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How to Improve the IRS

Tax season is over.  Hopefully, you got your 2020 tax return filed by May 17, or filed an extension (which was the topic of my last column).

Before proceeding, I need to point out that the Allied invasion of Europe (aka D-Day) occurred 77 years ago today.  Had those brave heroes not been willing to fight against Hitler’s tyranny and die for freedom, this world would be a vastly different place and this column might have been written in German.

Today, I would like to make a dozen recommendations about how to improve the Internal Revenue Service (IRS).  I have no authority to make these suggestions to the IRS Commissioner, the Secretary of the Treasury, or to Congress, but I have been preparing taxes and interfacing the IRS on behalf of my clients for more than 40 years.

The IRS should:

  1. Stop being a bully!
  2. Cease unethical, unscrupulous, and devious practices.
  3. Restore common sense in audit and collection activities.
  4. Not assume that they are always right.
  5. Treat taxpayers with respect instead of Public Enemy #1.  If you ever received an IRS notice demanding payment of taxes and penalties, you know what I mean.  A harshly worded letter is not going to motivate criminals to pay tax they owe.  However, more than 95 percent of taxpayers are good citizens that are doing their best to stay in compliance with the IRS.  Most IRS notices are insulting and are often wrong.
  6. Immediately cease taking positions that contradict the plain text of the Tax Code.  The IRS expects taxpayers to know and respect the Tax Code.  Certainly, the IRS should uphold the same standard.  If they feel certain tax breaks are too generous, then their proper course of action is to ask Congress to modify a certain section of the tax law, not pretend it isn’t the law. 
  7. Pause, before taking drastic action against a taxpayer or tax preparer.  Reasonable care should be taken to make sure the taxpayer received the threatening notice that could turn their lives upside down.  Here are 2 incidents.
    1. A tax lien notice was sent to a taxpayer.  They never received it.  The IRS filed a tax lien with the county recorder of deeds.  After obtaining professional help, they were able to prove the tax due was not $25,000 but was only $8,000.  They agreed and paid the $8,000 but after two years the IRS tax lien has not been removed.  Because of this ding on their credit, their bank denied a refinance request.
    2. Another IRS horror story involves a self-employed CPA.  The IRS deactivated their ability to E-File tax returns in the middle of the most recent tax season.  Again, a notice was mailed in late 2020 but never received.  After calling the IRS they found out that the IRS records were in shambles.  The IRS had no record of five (5) previous responses, but they did cash a check for a tax payment.  Without timely notice to the CPA, the IRS pulled the plug during tax season.  The CPA is actually in compliance and has proof that the tax and penalty were paid years ago.  But, since the IRS “is always right” and doesn’t listen, they can reapply for an EFIN in two years.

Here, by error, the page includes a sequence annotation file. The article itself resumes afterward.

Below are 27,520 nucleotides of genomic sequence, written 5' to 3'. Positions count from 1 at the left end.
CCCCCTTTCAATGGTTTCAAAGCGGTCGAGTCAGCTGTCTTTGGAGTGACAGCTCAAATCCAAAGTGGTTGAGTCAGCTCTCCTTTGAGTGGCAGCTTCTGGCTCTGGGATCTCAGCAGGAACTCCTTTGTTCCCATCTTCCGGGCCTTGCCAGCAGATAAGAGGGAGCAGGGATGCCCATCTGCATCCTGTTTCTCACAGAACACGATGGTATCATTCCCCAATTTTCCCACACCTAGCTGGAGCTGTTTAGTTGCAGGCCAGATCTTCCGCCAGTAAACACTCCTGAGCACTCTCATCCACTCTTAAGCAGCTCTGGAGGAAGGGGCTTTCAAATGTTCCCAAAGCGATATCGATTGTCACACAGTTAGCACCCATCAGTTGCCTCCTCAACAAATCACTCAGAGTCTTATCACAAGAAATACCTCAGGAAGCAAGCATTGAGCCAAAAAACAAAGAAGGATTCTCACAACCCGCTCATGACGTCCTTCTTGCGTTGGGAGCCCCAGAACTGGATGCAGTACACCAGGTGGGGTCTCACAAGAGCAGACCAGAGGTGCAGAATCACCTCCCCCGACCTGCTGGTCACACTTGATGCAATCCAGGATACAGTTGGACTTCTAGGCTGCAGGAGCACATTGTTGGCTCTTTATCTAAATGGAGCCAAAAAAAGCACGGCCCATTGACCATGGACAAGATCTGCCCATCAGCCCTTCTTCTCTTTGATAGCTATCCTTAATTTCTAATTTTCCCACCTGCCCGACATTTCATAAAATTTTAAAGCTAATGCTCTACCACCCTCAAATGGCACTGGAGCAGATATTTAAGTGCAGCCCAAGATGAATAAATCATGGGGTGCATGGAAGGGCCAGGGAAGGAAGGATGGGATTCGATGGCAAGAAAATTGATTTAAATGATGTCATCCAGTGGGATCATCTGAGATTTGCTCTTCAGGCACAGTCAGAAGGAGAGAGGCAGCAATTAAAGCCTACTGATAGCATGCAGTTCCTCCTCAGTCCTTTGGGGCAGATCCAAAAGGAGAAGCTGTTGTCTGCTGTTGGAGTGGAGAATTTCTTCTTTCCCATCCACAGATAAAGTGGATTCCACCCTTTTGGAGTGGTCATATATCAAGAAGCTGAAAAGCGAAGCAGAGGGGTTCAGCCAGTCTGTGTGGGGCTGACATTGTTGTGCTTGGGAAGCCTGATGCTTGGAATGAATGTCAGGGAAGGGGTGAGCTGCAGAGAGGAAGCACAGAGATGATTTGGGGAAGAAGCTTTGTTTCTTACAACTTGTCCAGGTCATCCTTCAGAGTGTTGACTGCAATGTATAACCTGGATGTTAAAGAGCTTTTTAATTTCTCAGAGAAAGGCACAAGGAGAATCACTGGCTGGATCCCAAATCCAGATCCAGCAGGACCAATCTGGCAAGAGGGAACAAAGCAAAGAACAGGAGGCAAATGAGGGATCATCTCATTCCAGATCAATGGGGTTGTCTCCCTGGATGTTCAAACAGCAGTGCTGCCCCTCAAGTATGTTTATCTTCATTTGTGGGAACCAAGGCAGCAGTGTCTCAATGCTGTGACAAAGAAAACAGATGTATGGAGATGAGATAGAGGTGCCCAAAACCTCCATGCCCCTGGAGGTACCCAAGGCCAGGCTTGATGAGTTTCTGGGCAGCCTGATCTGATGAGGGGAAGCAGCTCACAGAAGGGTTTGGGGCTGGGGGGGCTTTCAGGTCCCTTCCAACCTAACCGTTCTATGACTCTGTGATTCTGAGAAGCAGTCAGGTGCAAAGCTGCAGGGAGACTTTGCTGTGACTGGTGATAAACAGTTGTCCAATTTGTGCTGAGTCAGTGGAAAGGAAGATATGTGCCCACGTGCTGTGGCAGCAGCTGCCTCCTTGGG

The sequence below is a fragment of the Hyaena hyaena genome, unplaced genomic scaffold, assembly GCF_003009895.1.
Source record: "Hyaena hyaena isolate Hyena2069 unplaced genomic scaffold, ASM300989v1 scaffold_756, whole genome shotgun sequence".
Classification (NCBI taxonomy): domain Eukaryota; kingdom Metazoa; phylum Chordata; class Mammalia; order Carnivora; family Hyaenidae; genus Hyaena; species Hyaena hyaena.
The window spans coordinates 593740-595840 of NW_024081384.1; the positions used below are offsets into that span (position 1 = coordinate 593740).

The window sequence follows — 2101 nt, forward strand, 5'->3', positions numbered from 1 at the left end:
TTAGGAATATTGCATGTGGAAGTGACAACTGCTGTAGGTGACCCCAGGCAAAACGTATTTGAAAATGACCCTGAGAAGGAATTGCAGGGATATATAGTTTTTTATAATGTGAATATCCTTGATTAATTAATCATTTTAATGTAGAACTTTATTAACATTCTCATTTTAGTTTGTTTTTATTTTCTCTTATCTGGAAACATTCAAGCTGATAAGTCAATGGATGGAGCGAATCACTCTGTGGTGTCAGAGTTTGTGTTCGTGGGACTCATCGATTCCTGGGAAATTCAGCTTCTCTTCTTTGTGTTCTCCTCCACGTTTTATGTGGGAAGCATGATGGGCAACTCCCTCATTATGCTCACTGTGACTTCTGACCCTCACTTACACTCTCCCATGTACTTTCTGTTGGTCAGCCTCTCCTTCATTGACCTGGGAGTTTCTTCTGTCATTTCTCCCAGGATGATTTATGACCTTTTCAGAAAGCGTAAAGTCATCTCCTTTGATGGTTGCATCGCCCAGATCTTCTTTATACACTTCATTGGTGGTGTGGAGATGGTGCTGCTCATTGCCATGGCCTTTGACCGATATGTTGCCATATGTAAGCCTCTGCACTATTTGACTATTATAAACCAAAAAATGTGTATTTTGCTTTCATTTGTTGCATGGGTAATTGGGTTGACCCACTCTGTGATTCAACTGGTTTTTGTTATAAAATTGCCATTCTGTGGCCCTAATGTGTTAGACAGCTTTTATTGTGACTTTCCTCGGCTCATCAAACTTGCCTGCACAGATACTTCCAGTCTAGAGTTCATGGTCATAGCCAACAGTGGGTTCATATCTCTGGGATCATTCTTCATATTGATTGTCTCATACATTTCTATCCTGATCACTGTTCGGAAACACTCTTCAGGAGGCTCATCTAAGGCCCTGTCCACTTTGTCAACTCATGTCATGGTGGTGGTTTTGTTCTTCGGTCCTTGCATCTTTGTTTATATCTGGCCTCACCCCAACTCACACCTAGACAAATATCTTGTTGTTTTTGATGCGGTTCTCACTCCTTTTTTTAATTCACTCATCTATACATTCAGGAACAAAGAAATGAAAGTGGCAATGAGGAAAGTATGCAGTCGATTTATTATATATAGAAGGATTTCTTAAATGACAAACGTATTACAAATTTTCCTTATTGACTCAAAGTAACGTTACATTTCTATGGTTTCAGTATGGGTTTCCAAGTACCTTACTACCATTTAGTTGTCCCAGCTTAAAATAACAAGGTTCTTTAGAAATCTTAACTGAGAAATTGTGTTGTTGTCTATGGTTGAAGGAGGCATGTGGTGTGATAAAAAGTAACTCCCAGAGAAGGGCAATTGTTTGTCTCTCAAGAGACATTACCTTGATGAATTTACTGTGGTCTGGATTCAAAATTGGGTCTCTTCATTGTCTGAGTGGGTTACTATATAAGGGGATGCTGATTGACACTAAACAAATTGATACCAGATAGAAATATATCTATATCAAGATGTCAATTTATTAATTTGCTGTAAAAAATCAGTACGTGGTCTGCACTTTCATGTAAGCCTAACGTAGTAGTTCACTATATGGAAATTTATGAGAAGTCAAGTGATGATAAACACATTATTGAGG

3. In summary, both catastrophes could have been avoided if the notices were sent via Certified Mail.
  8. Make the Taxpayer Advocate Service (TAS) independent of the IRS.  The TAS is ultimately beholden to the IRS. 
  9. Stop sending out computer generated notices hoping that taxpayers will pay the tax rather than question the validity of the assessment.  In my experience, the IRS notices are incorrect half the time.  At the least, have an IRS employee review the notice before it goes out. 
  10. Audit more multimillionaires.  Since statistics seem to indicate that the IRS audits middle class taxpayers more than rich people, it seems that the IRS is reluctant to audit wealthier taxpayers because they are likelier to present a tough defense.  However, IRS victories would bring in exponentially more taxes.  
  11. Treat taxpayers fairly during audits.  All too often, IRS audit adjustments are significant, but not worth fighting.  If the IRS says you owe $5,000 (that you truly don’t owe) are you going to pay $25,000 in legal fees to fight the onerous tax assessment in Tax Court, where you still might lose?  Or, are you going to pay the $5,000 with a grimace and move ahead with your life?  (Bully comes to mind.)
  12. Reimburse audit defense expenses when they lose a case in court.  Hopefully, this would discourage indiscriminate audits.

Here are three additional ideas (freebies) for Congress regarding taxes.

  1. Don’t use the IRS as a weapon.
  2. The final tax law should be set before the year begins.  This should be obvious to lawmakers and federal judges.  On January 1, 2020, the tax laws and regulations for the year should set, period.  For tax year 2020, several laws affecting taxes were passed because of COVID-19.  The government is an amalgamation of other bureaucracies, such as the Treasury Department, of which the IRS is a part.  
  3. Just because something needs to be done, doesn’t mean the IRS is the best solution to make it happen.

Perhaps you have an IRS horror story of your own.

Aric Schreiner, CPA, PFS, is managing member of Columbia CPA Group, LLC


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